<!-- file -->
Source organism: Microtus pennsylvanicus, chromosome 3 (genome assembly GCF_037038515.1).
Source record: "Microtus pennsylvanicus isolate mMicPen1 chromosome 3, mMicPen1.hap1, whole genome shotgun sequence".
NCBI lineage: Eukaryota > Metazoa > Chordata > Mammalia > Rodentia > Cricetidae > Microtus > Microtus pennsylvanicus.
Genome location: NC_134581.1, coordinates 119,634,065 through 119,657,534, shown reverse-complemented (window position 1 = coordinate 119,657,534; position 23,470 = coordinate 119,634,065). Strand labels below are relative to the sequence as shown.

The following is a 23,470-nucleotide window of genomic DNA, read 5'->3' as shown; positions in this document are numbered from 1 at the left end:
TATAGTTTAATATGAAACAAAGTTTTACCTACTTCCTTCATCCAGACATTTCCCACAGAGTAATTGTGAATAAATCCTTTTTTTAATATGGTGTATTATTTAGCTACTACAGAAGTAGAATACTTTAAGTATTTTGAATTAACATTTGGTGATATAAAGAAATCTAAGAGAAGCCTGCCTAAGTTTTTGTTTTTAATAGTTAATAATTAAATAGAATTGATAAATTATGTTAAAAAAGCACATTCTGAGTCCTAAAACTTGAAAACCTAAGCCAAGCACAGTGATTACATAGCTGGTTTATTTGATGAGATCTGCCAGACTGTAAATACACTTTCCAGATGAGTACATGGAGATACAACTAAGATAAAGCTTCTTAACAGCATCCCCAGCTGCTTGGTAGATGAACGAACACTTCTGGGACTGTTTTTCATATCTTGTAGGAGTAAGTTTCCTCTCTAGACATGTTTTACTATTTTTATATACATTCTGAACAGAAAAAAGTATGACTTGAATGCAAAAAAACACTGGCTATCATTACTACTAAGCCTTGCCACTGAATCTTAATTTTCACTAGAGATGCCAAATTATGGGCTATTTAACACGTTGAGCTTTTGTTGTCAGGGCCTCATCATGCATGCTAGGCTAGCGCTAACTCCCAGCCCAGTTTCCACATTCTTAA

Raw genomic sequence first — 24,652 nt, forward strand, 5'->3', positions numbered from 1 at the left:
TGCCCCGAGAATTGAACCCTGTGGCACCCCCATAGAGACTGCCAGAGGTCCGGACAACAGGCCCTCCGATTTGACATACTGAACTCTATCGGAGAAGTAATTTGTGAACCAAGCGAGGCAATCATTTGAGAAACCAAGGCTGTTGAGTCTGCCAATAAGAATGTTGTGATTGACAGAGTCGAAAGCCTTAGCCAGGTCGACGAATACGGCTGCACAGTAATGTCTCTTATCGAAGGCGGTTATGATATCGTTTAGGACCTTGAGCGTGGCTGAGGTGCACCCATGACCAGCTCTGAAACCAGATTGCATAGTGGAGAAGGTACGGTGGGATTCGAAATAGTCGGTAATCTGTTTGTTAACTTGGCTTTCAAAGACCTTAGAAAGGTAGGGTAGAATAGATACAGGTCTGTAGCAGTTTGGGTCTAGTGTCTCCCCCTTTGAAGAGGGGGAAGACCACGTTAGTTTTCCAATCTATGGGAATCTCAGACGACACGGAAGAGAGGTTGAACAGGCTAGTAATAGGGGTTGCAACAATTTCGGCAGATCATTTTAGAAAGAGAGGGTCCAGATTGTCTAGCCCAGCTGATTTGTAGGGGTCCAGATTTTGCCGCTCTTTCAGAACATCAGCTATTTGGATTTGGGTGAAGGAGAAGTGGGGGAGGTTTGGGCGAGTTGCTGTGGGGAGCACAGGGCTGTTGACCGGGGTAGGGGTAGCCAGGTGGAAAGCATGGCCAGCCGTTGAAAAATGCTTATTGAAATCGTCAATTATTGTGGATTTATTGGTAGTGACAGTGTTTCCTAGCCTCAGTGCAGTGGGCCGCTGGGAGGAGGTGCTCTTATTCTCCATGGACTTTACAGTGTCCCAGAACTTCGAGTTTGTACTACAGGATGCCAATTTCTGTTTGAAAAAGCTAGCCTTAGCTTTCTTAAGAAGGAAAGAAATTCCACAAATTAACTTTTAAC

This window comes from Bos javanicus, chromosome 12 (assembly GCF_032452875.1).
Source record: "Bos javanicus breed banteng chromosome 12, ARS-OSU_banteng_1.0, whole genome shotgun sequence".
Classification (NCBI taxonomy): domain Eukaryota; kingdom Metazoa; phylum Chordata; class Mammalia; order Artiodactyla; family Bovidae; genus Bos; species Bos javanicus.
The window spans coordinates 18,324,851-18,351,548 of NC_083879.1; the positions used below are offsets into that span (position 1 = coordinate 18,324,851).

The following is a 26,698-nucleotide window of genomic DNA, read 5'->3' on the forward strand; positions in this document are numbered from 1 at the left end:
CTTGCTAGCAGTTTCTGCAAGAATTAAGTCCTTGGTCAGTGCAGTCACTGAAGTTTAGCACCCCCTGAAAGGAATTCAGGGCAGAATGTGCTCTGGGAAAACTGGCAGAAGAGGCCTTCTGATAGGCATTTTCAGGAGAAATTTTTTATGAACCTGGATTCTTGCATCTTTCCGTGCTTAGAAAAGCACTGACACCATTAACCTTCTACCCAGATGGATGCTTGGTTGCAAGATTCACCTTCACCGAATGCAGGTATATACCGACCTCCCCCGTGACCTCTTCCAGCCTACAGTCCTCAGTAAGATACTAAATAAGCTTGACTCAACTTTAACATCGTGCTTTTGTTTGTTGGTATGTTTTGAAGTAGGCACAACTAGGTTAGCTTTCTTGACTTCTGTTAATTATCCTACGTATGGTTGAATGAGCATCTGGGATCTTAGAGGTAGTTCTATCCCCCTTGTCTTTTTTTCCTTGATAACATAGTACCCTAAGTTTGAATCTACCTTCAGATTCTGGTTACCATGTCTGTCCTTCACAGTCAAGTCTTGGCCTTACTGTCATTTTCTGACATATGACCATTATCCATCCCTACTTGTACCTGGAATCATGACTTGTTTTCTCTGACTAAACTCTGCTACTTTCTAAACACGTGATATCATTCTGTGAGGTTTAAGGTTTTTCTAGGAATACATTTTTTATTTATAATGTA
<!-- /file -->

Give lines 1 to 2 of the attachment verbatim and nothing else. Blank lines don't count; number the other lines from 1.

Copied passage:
Source organism: Microtus pennsylvanicus, chromosome 3 (genome assembly GCF_037038515.1).
Source record: "Microtus pennsylvanicus isolate mMicPen1 chromosome 3, mMicPen1.hap1, whole genome shotgun sequence".